The new Chevrolet Bolt EUV and Bolt EV are two of the coolest new cars from the big American carmakers, and they are a good introduction to GM’s EV future. But these models will miss out on an integral part of GM’s Super Cruise.
The Super Cruise in the Bolt EUV is not as super as Chevy claims. The EUV will lack the Automatic Lane Change capability that upscale GM models come with, GM Authority reports. I think it raises questions about the claims in this video:
Of course, we can almost rely on carmakers being a little optimistic or overselling their features, but if GM wants its new EVs to stand a chance it needs to step off on the right foot. This is not the way to do it. Not if it wants to compete with systems already on the market, such as those from Tesla.
The Bolt EUV will lack this feature because it’s built on the Bolt EV, which is based on GM’s older Global A architecture, as GM Authority notes. The distinction is that Automated Lane Change requires new Global B tech, while the Bolt and Bolt EUV are Global A as GM itself explains to GM Authority:
At the media reveal of the vehicle, Super Cruise Assistant Program Engineering Manager, Jeff Dinakar, explained why Automated Lane Change would not be available on the Bolt EUV: “This requires VIP.”
In this case, VIP stands for Vehicle Intelligent Platform, also known as the GM Global B electronic architecture. Essentially a vehicle’s electronic nervous system, Global B has gradually been replacing the earlier Global A in GM models, which dates back to the 1990s, and in some cases, even before.
Although the Bolt EUV will go on sale this summer as a brand new model, it is technologically and mechanically similar to Chevrolet‘s other all-electric crossover, the Bolt EV, which is undergoing a refresh for the 2022 model year (but will not offer Super Cruise, even as an option). The electronic architecture for both is basically Global A, but with a partial update which evolves it in the direction of Global B without actually turning it into a “proper” Global B vehicle. As such, the electrical system is not sufficient to allow the Bolt EUV to be fitted with Automated Lane Change.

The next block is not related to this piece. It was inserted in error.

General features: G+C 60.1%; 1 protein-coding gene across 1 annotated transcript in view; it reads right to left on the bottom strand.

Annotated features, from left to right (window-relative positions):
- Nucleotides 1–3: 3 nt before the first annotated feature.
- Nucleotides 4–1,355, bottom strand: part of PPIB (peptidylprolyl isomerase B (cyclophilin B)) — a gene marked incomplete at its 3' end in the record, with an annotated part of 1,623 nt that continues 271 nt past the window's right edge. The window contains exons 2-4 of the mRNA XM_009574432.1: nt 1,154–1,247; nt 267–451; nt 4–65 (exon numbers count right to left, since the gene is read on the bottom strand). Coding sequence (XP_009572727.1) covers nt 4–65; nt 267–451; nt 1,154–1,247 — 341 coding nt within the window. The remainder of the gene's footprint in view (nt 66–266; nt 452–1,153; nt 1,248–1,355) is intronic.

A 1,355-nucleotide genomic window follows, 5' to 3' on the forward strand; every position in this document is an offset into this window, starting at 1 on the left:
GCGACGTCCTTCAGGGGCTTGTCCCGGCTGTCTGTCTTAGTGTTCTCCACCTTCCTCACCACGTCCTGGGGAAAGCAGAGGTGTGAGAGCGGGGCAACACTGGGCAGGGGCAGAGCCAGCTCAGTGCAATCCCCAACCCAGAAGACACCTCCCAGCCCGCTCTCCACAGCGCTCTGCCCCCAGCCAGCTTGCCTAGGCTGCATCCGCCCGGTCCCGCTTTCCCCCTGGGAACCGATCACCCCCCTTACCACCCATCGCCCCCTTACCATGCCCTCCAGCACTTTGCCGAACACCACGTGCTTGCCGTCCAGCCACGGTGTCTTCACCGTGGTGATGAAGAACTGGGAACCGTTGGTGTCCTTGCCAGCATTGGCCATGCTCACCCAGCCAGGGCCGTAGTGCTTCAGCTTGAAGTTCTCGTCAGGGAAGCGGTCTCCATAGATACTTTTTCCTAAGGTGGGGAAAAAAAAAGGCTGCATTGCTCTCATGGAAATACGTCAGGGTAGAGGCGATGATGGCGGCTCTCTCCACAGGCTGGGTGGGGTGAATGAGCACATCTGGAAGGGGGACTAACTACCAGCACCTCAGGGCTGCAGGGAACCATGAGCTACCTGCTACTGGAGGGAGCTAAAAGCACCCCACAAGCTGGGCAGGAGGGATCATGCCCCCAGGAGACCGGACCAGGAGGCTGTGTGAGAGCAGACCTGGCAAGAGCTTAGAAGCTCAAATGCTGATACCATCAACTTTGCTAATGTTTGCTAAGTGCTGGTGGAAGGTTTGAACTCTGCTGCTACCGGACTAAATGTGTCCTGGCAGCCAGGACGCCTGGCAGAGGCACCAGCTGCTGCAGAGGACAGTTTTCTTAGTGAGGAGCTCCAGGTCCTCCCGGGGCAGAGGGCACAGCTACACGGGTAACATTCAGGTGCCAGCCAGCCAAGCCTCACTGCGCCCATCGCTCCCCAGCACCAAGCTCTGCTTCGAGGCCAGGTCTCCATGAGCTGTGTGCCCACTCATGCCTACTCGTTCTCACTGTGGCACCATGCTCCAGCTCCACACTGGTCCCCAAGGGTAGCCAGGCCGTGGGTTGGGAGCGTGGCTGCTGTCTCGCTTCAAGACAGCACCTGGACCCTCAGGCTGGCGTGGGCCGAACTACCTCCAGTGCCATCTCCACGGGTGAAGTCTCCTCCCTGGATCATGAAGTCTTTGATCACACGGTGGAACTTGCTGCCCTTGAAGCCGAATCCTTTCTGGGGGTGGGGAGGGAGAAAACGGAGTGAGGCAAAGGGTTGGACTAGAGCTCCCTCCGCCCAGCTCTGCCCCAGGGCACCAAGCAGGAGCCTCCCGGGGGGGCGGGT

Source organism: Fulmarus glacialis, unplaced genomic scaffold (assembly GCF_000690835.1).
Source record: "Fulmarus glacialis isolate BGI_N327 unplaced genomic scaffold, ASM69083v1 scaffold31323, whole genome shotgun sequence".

Keep in mind, this refers to the 2022 Bolt EUV. The Bolt EV misses out on Super Cruise entirely. So, even if the styling of the new Bolts is a big leap ahead, the systems underneath are derived from older tech that will soon be at a disadvantage as driver assistance features mature.
The Chevy Bolt rides on its own dedicated platform, but was designed quickly off of existing Gamma platform architecture, as Green Car Reports explained back in 2016. This is a new car, but its roots go way back. We noted that the Volt is designed just like a gas-engine car but with the engine yanked out in favor of batteries and electric motors when we followed a comprehensive tear-down of the Bolt, BMW i3, and Tesla Model 3 at Munro:
That GM says the Bolt EUV lacks “VIP” is cute. Look, I love wordplay and can appreciate GM being a little tongue-in-cheek about this, but the statement could be misconstrued as a way of telling drivers that even if they are among the first to take up GM’s electrified bet, they’re not really very important and neither is their car.